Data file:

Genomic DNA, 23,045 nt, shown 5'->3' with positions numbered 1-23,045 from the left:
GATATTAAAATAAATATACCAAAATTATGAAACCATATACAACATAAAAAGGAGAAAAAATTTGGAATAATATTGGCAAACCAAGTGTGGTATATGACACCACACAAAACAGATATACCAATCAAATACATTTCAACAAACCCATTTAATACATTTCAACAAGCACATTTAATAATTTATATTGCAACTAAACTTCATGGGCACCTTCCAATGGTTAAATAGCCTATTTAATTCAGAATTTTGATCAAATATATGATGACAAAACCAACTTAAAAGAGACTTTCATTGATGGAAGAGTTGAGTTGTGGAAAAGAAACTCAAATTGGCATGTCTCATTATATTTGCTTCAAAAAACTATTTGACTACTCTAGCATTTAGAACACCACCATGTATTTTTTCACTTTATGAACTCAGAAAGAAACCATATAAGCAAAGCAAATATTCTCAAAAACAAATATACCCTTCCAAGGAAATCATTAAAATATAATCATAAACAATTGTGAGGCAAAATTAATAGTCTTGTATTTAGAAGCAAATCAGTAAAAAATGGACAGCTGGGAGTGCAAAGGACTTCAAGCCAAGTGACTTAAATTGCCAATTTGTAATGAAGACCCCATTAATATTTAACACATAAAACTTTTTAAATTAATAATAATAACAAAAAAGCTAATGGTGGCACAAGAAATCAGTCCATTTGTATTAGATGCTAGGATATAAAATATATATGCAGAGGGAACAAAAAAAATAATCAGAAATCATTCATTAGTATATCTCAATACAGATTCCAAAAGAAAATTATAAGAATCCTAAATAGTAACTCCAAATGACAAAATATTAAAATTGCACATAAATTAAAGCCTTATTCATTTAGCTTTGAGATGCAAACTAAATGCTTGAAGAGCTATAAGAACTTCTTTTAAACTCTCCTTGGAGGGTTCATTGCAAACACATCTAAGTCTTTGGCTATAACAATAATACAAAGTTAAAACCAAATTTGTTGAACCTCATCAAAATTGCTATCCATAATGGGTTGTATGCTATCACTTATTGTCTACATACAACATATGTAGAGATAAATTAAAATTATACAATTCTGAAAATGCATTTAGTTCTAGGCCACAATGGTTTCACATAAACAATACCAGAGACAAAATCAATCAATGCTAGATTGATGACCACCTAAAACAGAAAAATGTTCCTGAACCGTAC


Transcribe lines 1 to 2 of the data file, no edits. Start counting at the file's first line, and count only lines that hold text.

Genomic DNA, 23,045 nt, shown 5'->3' with positions numbered 1-23,045 from the left:
GATATTAAAATAAATATACCAAAATTATGAAACCATATACAACATAAAAAGGAGAAAAAATTTGGAATAATATTGGCAAACCAAGTGTGGTATATGACACCACACAAAACAGATATACCAATCAAATACATTTCAACAAACCCATTTAATACATTTCAACAAGCACATTTAATAATTTATATTGCAACTAAACTTCATGGGCACCTTCCAATGGTTAAATAGCCTATTTAATTCAGAATTTTGATCAAATATATGATGACAAAACCAACTTAAAAGAGACTTTCATTGATGGAAGAGTTGAGTTGTGGAAAAGAAACTCAAATTGGCATGTCTCATTATATTTGCTTCAAAAAACTATTTGACTACTCTAGCATTTAGAACACCACCATGTATTTTTTCACTTTATGAACTCAGAAAGAAACCATATAAGCAAAGCAAATATTCTCAAAAACAAATATACCCTTCCAAGGAAATCATTAAAATATAATCATAAACAATTGTGAGGCAAAATTAATAGTCTTGTATTTAGAAGCAAATCAGTAAAAAATGGACAGCTGGGAGTGCAAAGGACTTCAAGCCAAGTGACTTAAATTGCCAATTTGTAATGAAGACCCCATTAATATTTAACACATAAAACTTTTTAAATTAATAATAATAACAAAAAAGCTAATGGTGGCACAAGAAATCAGTCCATTTGTATTAGATGCTAGGATATAAAATATATATGCAGAGGGAACAAAAAAAATAATCAGAAATCATTCATTAGTATATCTCAATACAGATTCCAAAAGAAAATTATAAGAATCCTAAATAGTAACTCCAAATGACAAAATATTAAAATTGCACATAAATTAAAGCCTTATTCATTTAGCTTTGAGATGCAAACTAAATGCTTGAAGAGCTATAAGAACTTCTTTTAAACTCTCCTTGGAGGGTTCATTGCAAACACATCTAAGTCTTTGGCTATAACAATAATACAAAGTTAAAACCAAATTTGTTGAACCTCATCAAAATTGCTATCCATAATGGGTTGTATGCTATCACTTATTGTCTACATACAACATATGTAGAGATAAATTAAAATTATACAATTCTGAAAATGCATTTAGTTCTAGGCCACAATGGTTTCACATAAACAATACCAGAGACAAAATCAATCAATGCTAGATTGATGACCACCTAAAACAGAAAAATGTTCCTGAACCGTAC